Multi-vitamin fruit juices are the 3rd favourite type of juice in Germany with a market share of 9%. Some people drink it for the health benefits, some for the taste of exotic fruit but a damning report from Stiftung Warentest says neither group are getting what they think they are getting.
When multi-vitamin juices were tested in 1992 and again in 1997 the quality was good, but sadly this is no longer the case. The main criticisms: only a small amount of real aroma and the concentration of vitamins is too high. In some cases, despite claims of up to 14 fruits inside there were no detectable fruit aromas present, in others the aromas were completely synthetic.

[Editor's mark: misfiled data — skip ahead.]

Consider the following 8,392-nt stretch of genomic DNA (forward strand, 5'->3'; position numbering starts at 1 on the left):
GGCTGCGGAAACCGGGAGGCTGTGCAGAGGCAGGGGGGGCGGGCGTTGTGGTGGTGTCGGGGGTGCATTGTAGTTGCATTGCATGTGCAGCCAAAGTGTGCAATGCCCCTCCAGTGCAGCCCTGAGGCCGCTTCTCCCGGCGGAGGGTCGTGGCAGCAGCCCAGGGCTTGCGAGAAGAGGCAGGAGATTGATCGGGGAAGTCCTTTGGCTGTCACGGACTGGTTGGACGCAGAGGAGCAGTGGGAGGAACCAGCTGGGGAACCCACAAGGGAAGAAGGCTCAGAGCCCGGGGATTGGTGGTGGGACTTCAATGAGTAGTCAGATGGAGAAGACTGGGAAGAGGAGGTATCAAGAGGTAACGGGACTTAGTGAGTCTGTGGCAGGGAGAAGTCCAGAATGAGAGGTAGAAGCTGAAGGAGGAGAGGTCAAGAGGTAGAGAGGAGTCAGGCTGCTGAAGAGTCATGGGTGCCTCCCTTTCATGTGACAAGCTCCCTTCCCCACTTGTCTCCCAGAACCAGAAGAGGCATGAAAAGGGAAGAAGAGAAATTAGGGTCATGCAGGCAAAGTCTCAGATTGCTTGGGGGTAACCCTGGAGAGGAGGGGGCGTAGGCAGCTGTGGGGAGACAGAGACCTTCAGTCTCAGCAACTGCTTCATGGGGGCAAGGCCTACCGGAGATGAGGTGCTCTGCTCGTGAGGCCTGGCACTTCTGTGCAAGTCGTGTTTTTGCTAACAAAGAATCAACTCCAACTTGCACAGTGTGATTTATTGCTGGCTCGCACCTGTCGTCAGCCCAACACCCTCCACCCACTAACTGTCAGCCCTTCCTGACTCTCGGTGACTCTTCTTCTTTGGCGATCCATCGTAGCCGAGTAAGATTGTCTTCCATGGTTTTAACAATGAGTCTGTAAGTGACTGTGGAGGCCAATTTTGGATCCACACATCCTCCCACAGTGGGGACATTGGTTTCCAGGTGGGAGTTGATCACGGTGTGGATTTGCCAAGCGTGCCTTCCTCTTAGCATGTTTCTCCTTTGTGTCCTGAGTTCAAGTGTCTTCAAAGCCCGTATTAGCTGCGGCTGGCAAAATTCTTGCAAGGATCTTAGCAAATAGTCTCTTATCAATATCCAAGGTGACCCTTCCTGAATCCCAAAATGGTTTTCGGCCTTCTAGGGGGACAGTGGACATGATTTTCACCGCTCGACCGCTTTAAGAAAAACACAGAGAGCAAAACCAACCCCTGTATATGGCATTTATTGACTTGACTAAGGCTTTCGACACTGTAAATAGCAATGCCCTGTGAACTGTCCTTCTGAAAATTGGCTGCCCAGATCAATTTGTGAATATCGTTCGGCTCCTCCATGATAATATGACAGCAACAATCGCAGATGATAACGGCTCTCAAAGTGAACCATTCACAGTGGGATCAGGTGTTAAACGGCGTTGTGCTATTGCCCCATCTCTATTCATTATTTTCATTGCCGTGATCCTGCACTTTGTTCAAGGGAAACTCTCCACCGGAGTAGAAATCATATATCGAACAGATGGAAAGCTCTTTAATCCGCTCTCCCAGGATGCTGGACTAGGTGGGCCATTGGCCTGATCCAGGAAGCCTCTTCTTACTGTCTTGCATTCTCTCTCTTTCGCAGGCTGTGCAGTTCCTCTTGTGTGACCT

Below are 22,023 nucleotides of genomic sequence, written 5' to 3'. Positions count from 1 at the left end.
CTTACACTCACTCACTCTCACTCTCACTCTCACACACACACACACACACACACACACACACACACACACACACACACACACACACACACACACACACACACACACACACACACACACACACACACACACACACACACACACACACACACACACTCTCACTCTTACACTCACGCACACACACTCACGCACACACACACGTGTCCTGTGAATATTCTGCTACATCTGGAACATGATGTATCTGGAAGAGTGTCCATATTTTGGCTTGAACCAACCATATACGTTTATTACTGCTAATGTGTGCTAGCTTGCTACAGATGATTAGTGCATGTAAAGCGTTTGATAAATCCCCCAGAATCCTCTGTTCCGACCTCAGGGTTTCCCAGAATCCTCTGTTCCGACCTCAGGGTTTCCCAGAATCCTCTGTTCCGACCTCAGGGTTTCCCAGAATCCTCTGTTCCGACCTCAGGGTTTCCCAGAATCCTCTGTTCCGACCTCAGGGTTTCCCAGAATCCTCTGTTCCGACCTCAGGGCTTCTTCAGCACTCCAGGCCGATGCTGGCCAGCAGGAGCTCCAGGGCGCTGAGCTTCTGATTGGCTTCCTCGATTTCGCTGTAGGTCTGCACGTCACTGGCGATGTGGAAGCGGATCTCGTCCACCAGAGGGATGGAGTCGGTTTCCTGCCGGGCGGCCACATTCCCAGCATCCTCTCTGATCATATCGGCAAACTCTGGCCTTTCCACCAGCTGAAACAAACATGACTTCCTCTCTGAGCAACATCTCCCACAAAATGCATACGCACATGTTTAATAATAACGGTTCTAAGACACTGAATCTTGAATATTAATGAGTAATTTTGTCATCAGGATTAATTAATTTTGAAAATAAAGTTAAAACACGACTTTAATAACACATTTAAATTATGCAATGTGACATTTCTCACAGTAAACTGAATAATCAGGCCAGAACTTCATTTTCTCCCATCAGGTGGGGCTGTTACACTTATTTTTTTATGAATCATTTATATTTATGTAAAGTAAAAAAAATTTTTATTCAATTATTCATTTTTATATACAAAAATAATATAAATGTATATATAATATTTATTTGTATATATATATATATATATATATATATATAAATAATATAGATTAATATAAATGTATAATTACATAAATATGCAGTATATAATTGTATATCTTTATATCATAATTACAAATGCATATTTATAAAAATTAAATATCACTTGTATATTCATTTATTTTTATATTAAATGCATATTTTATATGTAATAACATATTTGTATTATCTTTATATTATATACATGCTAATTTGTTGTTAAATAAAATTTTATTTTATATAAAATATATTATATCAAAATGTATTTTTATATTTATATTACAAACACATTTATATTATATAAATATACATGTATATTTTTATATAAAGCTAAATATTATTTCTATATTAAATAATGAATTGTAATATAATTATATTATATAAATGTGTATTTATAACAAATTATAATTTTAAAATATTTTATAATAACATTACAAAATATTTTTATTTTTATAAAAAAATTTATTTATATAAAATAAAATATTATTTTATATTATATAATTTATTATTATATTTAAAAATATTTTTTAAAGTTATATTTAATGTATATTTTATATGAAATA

In terms of vitamins, many juices tested had higher levels of vitamins than stated. This is a big concern, as you could be overdosing on particular vitamins without knowing it. 100ml of fruit juice should provide approximately 15% of your recommended daily amount of certain vitamins including vitamin C. Some of the juices tested provided three times that amount. For water soluble vitamins this is not a major issue, but it is for fat soluble vitamins such as Vitamin A which are stored in your fat cells.
It’s not all bad news though; one well known (slightly pricey) fruit juice came through the test with a glowing report. Just goes to show you really do get what you pay for…..
To see which one and to read the full article (in German) go to the Stiftung Warentest website.